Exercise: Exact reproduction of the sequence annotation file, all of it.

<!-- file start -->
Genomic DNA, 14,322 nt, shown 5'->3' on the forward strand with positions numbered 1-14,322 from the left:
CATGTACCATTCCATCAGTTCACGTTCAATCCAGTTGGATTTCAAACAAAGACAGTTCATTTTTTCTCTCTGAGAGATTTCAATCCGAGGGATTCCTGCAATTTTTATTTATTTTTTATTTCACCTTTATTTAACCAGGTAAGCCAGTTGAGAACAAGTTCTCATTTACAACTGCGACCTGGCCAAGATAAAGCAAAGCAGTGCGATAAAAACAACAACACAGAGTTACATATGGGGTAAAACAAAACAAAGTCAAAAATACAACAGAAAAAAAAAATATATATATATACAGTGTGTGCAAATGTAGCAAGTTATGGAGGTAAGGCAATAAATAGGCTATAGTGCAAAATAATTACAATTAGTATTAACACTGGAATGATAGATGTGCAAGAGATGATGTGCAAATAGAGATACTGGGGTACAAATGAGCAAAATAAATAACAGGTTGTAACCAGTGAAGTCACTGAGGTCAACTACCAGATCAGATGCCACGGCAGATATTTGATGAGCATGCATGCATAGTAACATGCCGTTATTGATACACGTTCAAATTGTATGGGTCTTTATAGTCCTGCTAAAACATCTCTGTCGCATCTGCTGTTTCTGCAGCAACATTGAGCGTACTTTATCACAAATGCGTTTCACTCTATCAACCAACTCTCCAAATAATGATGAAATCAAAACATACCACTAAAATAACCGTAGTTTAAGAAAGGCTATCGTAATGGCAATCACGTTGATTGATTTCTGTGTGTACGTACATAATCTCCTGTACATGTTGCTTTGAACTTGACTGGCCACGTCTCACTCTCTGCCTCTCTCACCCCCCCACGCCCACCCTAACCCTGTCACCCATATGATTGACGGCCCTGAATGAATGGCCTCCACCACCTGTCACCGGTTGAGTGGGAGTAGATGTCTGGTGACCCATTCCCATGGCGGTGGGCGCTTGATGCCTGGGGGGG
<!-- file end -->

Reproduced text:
Genomic DNA, 14,322 nt, shown 5'->3' on the forward strand with positions numbered 1-14,322 from the left:
CATGTACCATTCCATCAGTTCACGTTCAATCCAGTTGGATTTCAAACAAAGACAGTTCATTTTTTCTCTCTGAGAGATTTCAATCCGAGGGATTCCTGCAATTTTTATTTATTTTTTATTTCACCTTTATTTAACCAGGTAAGCCAGTTGAGAACAAGTTCTCATTTACAACTGCGACCTGGCCAAGATAAAGCAAAGCAGTGCGATAAAAACAACAACACAGAGTTACATATGGGGTAAAACAAAACAAAGTCAAAAATACAACAGAAAAAAAAAATATATATATATACAGTGTGTGCAAATGTAGCAAGTTATGGAGGTAAGGCAATAAATAGGCTATAGTGCAAAATAATTACAATTAGTATTAACACTGGAATGATAGATGTGCAAGAGATGATGTGCAAATAGAGATACTGGGGTACAAATGAGCAAAATAAATAACAGGTTGTAACCAGTGAAGTCACTGAGGTCAACTACCAGATCAGATGCCACGGCAGATATTTGATGAGCATGCATGCATAGTAACATGCCGTTATTGATACACGTTCAAATTGTATGGGTCTTTATAGTCCTGCTAAAACATCTCTGTCGCATCTGCTGTTTCTGCAGCAACATTGAGCGTACTTTATCACAAATGCGTTTCACTCTATCAACCAACTCTCCAAATAATGATGAAATCAAAACATACCACTAAAATAACCGTAGTTTAAGAAAGGCTATCGTAATGGCAATCACGTTGATTGATTTCTGTGTGTACGTACATAATCTCCTGTACATGTTGCTTTGAACTTGACTGGCCACGTCTCACTCTCTGCCTCTCTCACCCCCCCACGCCCACCCTAACCCTGTCACCCATATGATTGACGGCCCTGAATGAATGGCCTCCACCACCTGTCACCGGTTGAGTGGGAGTAGATGTCTGGTGACCCATTCCCATGGCGGTGGGCGCTTGATGCCTGGGGGGG